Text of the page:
The appellant also points out that the United States still considers suits against Directors of Internal Revenue sufficiently different from suits against the United States to warrant dismissal of those which, either because of the statute of limitations or the personal nature of the suit, give it the technical right of dismisal which would not be available to it if the suit had been brought against the Government. See Wolinsky v. United States, 2 Cir., 271 F.2d 865; Hammond-Knowlton v. United States, 2 Cir., 121 F.2d 192, cert. den. 314 U.S. 694, 62 S.Ct. 410, 8l L.Ed. 555.
We do not reach the contention made by appellant that, on the merits, assuming the power in the district court to order the transfer, such transfer was not authorized in this case because the showing as to the convenience of the parties was inadequate either because not proved on oath or because it did not rise to the dignity of substantial evidence. We conclude that since the trial court lacked the power to make the transfer, since the transfer was to a district other than one in which the suit 'might have been brought,' the order must be vacated and the case remanded for further proceedings.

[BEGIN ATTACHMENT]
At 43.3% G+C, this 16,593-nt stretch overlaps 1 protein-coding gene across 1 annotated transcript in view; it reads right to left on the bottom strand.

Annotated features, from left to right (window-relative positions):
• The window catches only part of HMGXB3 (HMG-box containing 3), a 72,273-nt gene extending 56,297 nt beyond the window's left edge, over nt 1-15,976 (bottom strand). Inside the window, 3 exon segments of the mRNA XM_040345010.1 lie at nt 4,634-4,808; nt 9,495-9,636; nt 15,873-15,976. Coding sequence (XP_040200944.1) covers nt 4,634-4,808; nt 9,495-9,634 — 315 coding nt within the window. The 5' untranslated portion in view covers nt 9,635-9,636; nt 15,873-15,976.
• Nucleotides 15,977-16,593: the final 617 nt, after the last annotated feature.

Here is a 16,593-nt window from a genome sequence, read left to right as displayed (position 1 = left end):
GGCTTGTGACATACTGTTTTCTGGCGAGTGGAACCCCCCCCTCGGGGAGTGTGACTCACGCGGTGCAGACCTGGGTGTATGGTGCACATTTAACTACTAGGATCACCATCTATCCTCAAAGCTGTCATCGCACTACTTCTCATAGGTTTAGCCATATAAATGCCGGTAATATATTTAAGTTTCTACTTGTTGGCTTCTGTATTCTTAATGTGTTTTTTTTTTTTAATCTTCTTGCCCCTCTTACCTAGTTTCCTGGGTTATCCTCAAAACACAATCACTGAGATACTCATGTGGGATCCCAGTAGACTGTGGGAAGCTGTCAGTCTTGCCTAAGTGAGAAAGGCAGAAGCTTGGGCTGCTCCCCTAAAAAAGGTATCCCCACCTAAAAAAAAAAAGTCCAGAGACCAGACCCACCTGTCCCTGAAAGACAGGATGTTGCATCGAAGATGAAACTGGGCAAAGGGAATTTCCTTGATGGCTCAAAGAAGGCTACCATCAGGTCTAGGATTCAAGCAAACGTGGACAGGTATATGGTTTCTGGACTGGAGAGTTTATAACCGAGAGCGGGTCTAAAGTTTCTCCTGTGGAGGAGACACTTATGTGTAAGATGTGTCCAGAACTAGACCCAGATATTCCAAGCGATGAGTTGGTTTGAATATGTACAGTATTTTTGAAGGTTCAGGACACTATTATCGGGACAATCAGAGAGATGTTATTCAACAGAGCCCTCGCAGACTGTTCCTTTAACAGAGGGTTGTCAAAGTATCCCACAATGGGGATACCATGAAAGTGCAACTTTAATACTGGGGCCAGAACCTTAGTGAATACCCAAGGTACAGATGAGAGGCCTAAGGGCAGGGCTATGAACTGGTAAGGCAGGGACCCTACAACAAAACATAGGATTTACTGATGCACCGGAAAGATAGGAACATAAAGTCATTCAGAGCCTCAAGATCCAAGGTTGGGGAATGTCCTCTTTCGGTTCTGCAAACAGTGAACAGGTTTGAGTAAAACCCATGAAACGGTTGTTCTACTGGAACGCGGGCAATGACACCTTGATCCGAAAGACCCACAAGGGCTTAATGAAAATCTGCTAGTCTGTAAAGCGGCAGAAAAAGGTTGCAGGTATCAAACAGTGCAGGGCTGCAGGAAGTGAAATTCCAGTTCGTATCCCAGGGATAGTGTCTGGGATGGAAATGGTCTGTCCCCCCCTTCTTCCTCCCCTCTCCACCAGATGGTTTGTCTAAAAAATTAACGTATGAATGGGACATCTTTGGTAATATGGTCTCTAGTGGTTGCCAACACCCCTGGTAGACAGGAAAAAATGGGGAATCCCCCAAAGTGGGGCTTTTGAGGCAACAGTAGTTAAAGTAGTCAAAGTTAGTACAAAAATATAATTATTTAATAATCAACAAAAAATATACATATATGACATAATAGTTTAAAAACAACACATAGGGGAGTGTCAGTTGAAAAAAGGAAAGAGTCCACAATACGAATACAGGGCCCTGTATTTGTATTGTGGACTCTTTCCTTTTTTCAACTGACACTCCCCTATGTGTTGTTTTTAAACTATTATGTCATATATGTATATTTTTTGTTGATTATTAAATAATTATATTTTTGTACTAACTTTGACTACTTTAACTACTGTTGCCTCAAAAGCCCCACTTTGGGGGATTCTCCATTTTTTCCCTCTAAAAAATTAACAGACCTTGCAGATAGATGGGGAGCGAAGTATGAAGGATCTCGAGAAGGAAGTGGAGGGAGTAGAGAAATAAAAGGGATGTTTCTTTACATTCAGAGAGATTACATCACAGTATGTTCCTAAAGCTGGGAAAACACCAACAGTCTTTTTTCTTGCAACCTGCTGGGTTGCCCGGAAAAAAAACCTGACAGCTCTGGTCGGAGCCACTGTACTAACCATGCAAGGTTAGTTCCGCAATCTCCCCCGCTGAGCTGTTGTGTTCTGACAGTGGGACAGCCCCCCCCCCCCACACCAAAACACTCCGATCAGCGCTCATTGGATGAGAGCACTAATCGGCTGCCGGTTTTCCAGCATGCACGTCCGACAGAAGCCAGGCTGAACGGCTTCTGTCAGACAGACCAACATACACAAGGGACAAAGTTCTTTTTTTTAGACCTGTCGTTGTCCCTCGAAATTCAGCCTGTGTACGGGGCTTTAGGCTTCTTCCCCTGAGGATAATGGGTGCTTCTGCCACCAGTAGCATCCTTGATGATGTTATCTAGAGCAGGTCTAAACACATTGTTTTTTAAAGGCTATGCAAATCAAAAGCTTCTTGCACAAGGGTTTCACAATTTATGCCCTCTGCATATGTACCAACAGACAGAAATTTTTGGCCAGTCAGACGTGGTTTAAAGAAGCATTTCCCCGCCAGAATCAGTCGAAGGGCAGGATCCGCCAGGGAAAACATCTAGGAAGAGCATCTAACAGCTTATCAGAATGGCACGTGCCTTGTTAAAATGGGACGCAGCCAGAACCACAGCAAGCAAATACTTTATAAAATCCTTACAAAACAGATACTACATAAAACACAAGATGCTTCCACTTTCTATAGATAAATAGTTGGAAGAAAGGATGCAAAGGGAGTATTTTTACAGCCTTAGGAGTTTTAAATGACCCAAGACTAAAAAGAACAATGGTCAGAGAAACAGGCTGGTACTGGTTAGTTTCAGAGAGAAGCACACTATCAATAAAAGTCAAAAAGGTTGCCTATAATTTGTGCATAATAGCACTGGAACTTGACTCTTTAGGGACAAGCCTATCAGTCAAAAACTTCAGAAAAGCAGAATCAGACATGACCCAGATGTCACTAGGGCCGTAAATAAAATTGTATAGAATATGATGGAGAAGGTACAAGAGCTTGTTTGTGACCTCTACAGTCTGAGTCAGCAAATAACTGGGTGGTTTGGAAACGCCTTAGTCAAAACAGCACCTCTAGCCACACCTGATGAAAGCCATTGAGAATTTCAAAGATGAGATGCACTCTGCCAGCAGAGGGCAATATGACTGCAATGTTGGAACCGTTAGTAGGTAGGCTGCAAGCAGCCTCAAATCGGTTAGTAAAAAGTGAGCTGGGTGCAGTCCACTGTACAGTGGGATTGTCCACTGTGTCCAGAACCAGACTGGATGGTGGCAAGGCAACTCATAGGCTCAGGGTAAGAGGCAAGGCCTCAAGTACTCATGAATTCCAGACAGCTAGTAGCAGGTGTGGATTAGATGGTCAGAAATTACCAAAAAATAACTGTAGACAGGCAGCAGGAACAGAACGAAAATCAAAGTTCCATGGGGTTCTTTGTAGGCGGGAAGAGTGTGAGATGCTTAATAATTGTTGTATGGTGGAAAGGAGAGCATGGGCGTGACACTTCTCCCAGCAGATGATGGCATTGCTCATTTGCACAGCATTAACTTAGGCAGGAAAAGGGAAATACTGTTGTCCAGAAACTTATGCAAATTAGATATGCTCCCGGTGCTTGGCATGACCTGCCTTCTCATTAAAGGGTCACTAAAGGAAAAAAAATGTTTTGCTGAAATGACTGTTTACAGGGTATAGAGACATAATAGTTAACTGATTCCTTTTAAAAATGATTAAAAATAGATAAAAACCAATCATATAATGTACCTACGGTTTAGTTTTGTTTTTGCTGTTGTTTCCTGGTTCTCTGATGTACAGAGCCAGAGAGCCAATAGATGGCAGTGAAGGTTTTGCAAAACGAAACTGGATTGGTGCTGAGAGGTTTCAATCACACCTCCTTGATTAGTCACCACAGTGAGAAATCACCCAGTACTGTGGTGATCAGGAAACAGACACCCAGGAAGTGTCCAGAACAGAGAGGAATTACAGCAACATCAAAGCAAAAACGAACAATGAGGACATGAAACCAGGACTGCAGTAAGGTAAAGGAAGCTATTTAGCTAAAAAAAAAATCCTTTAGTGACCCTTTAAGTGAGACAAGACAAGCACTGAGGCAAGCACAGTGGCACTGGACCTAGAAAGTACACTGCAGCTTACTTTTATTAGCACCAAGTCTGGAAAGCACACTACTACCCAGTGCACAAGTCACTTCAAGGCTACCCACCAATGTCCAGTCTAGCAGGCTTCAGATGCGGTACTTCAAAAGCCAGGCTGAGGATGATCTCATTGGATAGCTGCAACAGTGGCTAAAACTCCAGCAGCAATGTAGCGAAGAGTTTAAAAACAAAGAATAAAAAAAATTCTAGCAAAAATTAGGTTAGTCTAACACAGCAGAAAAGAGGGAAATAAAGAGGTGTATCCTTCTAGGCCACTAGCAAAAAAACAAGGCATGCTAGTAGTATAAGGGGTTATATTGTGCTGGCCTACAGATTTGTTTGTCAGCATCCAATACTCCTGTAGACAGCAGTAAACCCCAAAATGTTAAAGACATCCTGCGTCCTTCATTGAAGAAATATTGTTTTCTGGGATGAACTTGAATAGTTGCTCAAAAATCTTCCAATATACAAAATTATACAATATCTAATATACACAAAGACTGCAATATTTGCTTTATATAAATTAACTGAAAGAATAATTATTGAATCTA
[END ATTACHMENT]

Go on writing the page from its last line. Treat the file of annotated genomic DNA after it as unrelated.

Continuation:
Reversed and remanded.
1404. Change of venue
(a) For the convenience of parties and witnesses, in the interest of justice, a district court may transfer any civil action to any other district or division where it might have been brought.'
Although we speak of it as if it could 'achieve the same result,' some differences in results will be later pointed out
As indicated above, Congress enacted an amendment to the 1939 Code immediately following the Supreme Court's decision in the Nunnally Investment Company case which had for its purpose the prevention of future litigation of the kind held by the Court in that case to be authorized. See 26 U.S.C.A., Internal Revenue Code of 1939, Section 3772(d). Here again rather than abolish the right of action against the Collector, Congress merely sought to make the result of such action res judicata if a later suit should be filed against the United States